LaGallienne invents a speaker for his satiric essay“The Boom in Yellow” to parody with mock sincerity the decadents’ interest in fashion and artifice. As “The Boom in Yellow” reaches a close, the reader discovers that there is barely an argument to dispute as the essay proves not an opinion, but a trend: “Till one comes to think of it, one hardly realises how many important and pleasant things in life are yellow.” The narrator lists and lists with little analysis, darting from one topic to another, giving the appearance of a rushed attempt to build evidence. Throughout the essay he makes classical allusions and cites poetry in the manner of a sage writer, but unlike a sage offers no wisdom or advice, simply expounds and belabors a purposeless argument. Here, he collects his final thoughts with little indication of closure.
Let us dream of this: a maid with yellow hair, clad in a yellow gown, seated in a yellow room, at the window a yellow sunset, in the grate a yellow fire, at her side a yellow lamplight, on her knee a Yellow Book. And the letters we love best to read — when we dare — are they not yellow too? No doubt some disagreeable things are reported of yellow. We have had the yellow-fever, and we have had pea-soup. The eyes of lions are said to be yellow, and the ugliest cats — the cats that infest one's garden — are always yellow. Some medicines are yellow, and no doubt there are many other yellow disagreeables; but we prefer to dwell upon the yellow blessings. I had almost forgotten that the gayest wines are yellow. Nor has religion forgotten yellow. It is to be hoped yellow will not forget religion. The sacred robe of the second greatest religion of the world is yellow, “the yellow robe” of the Buddhist friar; and when the sacred harlots of Hindustan walk in lovely procession through the streets, they too, like the friars, are clad in yellow. Amber is yellow; so is the orange; and so were stage-coaches and many dashing things of the old time; and pink is yellow by lamplight. But gold-mines, it has been proved, are not so yellow as is popularly supposed. Hymen's robe is Miltonically “saffron,” and the dearest petticoat in all literature — not forgetting the “tempestuous” garment of Herrick's Julia — was “yaller.” Yes!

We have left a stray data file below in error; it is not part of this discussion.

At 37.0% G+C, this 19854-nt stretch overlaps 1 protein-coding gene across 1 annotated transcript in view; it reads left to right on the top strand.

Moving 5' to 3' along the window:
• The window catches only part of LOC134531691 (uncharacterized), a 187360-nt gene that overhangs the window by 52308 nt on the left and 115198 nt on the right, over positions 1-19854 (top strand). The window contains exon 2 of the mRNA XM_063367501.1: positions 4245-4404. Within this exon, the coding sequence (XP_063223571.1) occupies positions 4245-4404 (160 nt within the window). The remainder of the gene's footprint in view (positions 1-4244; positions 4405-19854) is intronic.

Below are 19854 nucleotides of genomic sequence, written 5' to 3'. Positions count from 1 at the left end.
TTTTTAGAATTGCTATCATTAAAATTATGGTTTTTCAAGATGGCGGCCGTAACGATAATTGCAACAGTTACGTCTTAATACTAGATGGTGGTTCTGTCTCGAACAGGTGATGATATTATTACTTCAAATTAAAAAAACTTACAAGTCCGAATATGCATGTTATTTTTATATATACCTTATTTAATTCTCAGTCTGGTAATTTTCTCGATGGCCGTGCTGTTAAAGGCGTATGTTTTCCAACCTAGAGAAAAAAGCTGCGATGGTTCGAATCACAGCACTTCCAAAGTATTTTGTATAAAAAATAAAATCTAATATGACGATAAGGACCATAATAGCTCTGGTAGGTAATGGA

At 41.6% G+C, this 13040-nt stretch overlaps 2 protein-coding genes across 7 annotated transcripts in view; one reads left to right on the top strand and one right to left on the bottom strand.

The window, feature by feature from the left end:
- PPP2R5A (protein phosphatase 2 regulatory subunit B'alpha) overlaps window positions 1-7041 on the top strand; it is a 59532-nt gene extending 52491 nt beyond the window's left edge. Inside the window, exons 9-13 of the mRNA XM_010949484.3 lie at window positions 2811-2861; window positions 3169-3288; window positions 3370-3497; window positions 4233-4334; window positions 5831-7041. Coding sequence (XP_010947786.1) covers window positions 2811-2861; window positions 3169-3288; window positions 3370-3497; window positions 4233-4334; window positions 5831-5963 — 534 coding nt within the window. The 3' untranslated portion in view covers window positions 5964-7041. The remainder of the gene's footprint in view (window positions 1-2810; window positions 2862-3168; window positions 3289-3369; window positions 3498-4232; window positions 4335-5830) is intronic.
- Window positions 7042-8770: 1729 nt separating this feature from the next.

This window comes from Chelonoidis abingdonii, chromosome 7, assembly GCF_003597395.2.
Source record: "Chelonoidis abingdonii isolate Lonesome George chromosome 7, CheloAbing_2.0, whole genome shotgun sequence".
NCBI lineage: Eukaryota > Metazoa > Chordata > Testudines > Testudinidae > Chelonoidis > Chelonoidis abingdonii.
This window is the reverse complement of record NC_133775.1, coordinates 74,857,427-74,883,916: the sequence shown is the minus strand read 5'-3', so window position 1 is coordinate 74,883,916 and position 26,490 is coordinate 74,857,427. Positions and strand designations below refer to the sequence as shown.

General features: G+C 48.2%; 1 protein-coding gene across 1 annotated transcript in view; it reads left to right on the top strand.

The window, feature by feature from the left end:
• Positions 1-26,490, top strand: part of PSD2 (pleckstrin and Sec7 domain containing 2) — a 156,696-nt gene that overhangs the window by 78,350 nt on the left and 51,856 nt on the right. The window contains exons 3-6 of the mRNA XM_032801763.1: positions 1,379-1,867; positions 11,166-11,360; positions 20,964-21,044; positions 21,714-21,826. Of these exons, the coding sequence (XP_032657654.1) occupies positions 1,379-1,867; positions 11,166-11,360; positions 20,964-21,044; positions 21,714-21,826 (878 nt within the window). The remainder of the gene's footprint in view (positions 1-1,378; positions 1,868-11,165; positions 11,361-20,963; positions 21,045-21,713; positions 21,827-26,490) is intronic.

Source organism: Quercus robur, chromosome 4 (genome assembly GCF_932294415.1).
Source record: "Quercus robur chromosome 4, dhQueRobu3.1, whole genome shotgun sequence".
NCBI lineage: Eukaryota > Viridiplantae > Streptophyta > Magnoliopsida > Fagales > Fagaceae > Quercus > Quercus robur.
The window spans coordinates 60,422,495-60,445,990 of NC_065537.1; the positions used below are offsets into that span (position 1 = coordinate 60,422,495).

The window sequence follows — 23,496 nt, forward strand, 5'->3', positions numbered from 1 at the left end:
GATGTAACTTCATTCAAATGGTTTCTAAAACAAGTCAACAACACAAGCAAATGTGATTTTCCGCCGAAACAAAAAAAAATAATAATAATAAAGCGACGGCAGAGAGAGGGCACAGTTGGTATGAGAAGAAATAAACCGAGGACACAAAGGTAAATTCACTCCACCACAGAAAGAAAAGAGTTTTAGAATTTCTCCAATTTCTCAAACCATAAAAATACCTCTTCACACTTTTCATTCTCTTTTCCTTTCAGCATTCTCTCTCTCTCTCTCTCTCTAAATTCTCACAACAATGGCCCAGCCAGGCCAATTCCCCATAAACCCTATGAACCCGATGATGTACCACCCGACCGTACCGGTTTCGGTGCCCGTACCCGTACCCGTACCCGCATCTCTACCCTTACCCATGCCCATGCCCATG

Er petticoat was yaller an' 'er little cap was green,
An'er name was Supi-yaw-lat, jes' the same as Theebaw's Queen.
[Rudyard Kipling's "The Road to Mandalay"]
Is it possible to say anything prettier for yellow than that?
Yes, it probably is possible, but by this point the audience is too wearied of the topic to disagree. The conclusion continues LaGallienne’s list of the “pleasant things in life are yellow,” yet is this time interspersed with some “yellow disagreeables.” The narrator offers a brief rebuttal that not everything that is yellow is pleasing, but quickly brushes aside the negatives with the introduction of another yellow pleasantry that he “had almost forgotten.” Aside from this, his final paragraph adds no new insight, draws no conclusion. Instead, it maintains the pace and structure as the previous paragraphs, what Paul Merrylees called a “near stream-of-conscious invocation of yellow” (2003). It is a collection of jumbled sentences with little connection, and it so closely resembles the list-like structure of the second paragraph that it leaves the reader confused, dangling, and convinced of the frivolity of the aesthetes.
1. Unlike that of any other satire we have read, this conclusion paragraph fails to draw a conclusion. What does he prove or mock by this lack of finality? Why does LaGallienne end with a question that could easily be answered with a yes or no?
2. “Amber is yellow; so is the orange; and so were stage-coaches and many dashing things of the old time; and pink is yellow by lamplight.” This starts off as a seemingly organized sentence that demonstrates how many colors can be perceived as yellow. Why, then, is it interrupted by a reference to “stage-coaches and many dashing things of the old time”? What is the effect of this stream-of-consciousness narration?
3. Some of the final sentences stand out due to their placement in the paragraph and lack of connection with proceeding ideas. (“I had almost forgotten that the gayest wines are yellow. Nor has religion forgotten yellow. It is to be hoped yellow will not forget religion.”) Why does LaGallienne occasionally omit transitions?
Last modified 11 March 2011